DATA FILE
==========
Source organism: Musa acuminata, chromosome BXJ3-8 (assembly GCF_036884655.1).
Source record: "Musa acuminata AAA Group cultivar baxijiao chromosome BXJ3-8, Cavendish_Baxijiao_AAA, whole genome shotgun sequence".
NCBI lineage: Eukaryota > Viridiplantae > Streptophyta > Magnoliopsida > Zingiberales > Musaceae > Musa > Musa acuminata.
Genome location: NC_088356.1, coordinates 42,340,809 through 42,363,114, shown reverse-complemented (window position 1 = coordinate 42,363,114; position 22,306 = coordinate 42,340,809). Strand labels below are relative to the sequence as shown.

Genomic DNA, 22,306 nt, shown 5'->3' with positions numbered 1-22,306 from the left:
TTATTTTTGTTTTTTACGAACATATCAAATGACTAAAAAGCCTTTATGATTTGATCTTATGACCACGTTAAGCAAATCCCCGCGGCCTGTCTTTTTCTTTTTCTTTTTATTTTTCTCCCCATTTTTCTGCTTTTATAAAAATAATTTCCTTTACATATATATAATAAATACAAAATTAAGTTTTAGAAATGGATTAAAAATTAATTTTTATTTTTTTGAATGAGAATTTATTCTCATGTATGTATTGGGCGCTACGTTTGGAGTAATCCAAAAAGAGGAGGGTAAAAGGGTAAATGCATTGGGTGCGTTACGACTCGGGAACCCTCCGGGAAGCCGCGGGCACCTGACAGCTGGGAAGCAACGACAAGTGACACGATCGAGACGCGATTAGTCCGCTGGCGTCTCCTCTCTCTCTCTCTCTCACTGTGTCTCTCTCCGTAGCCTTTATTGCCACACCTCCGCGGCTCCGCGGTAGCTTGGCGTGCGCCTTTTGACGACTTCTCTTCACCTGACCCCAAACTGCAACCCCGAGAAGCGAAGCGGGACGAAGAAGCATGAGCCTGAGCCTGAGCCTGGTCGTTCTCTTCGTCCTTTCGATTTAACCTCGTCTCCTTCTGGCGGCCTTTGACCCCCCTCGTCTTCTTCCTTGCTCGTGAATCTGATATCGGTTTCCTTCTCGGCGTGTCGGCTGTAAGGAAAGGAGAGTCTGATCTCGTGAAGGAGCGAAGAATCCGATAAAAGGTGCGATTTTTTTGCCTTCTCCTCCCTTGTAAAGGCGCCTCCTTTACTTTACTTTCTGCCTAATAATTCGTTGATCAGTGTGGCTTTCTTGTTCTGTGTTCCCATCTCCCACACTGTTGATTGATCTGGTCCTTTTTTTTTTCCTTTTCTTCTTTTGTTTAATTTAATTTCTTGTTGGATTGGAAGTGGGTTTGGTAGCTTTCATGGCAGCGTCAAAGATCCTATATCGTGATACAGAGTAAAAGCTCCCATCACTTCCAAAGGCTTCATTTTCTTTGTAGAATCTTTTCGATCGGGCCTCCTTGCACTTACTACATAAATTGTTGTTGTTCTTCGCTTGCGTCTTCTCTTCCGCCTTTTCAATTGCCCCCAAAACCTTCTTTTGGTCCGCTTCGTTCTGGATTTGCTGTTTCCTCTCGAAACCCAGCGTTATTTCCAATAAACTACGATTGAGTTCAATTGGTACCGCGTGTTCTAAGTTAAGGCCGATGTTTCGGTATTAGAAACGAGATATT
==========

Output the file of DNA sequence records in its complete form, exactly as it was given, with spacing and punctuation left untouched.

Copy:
Source organism: Musa acuminata, chromosome BXJ3-8 (assembly GCF_036884655.1).
Source record: "Musa acuminata AAA Group cultivar baxijiao chromosome BXJ3-8, Cavendish_Baxijiao_AAA, whole genome shotgun sequence".
NCBI lineage: Eukaryota > Viridiplantae > Streptophyta > Magnoliopsida > Zingiberales > Musaceae > Musa > Musa acuminata.
Genome location: NC_088356.1, coordinates 42,340,809 through 42,363,114, shown reverse-complemented (window position 1 = coordinate 42,363,114; position 22,306 = coordinate 42,340,809). Strand labels below are relative to the sequence as shown.

Genomic DNA, 22,306 nt, shown 5'->3' with positions numbered 1-22,306 from the left:
TTATTTTTGTTTTTTACGAACATATCAAATGACTAAAAAGCCTTTATGATTTGATCTTATGACCACGTTAAGCAAATCCCCGCGGCCTGTCTTTTTCTTTTTCTTTTTATTTTTCTCCCCATTTTTCTGCTTTTATAAAAATAATTTCCTTTACATATATATAATAAATACAAAATTAAGTTTTAGAAATGGATTAAAAATTAATTTTTATTTTTTTGAATGAGAATTTATTCTCATGTATGTATTGGGCGCTACGTTTGGAGTAATCCAAAAAGAGGAGGGTAAAAGGGTAAATGCATTGGGTGCGTTACGACTCGGGAACCCTCCGGGAAGCCGCGGGCACCTGACAGCTGGGAAGCAACGACAAGTGACACGATCGAGACGCGATTAGTCCGCTGGCGTCTCCTCTCTCTCTCTCTCTCACTGTGTCTCTCTCCGTAGCCTTTATTGCCACACCTCCGCGGCTCCGCGGTAGCTTGGCGTGCGCCTTTTGACGACTTCTCTTCACCTGACCCCAAACTGCAACCCCGAGAAGCGAAGCGGGACGAAGAAGCATGAGCCTGAGCCTGAGCCTGGTCGTTCTCTTCGTCCTTTCGATTTAACCTCGTCTCCTTCTGGCGGCCTTTGACCCCCCTCGTCTTCTTCCTTGCTCGTGAATCTGATATCGGTTTCCTTCTCGGCGTGTCGGCTGTAAGGAAAGGAGAGTCTGATCTCGTGAAGGAGCGAAGAATCCGATAAAAGGTGCGATTTTTTTGCCTTCTCCTCCCTTGTAAAGGCGCCTCCTTTACTTTACTTTCTGCCTAATAATTCGTTGATCAGTGTGGCTTTCTTGTTCTGTGTTCCCATCTCCCACACTGTTGATTGATCTGGTCCTTTTTTTTTTCCTTTTCTTCTTTTGTTTAATTTAATTTCTTGTTGGATTGGAAGTGGGTTTGGTAGCTTTCATGGCAGCGTCAAAGATCCTATATCGTGATACAGAGTAAAAGCTCCCATCACTTCCAAAGGCTTCATTTTCTTTGTAGAATCTTTTCGATCGGGCCTCCTTGCACTTACTACATAAATTGTTGTTGTTCTTCGCTTGCGTCTTCTCTTCCGCCTTTTCAATTGCCCCCAAAACCTTCTTTTGGTCCGCTTCGTTCTGGATTTGCTGTTTCCTCTCGAAACCCAGCGTTATTTCCAATAAACTACGATTGAGTTCAATTGGTACCGCGTGTTCTAAGTTAAGGCCGATGTTTCGGTATTAGAAACGAGATATT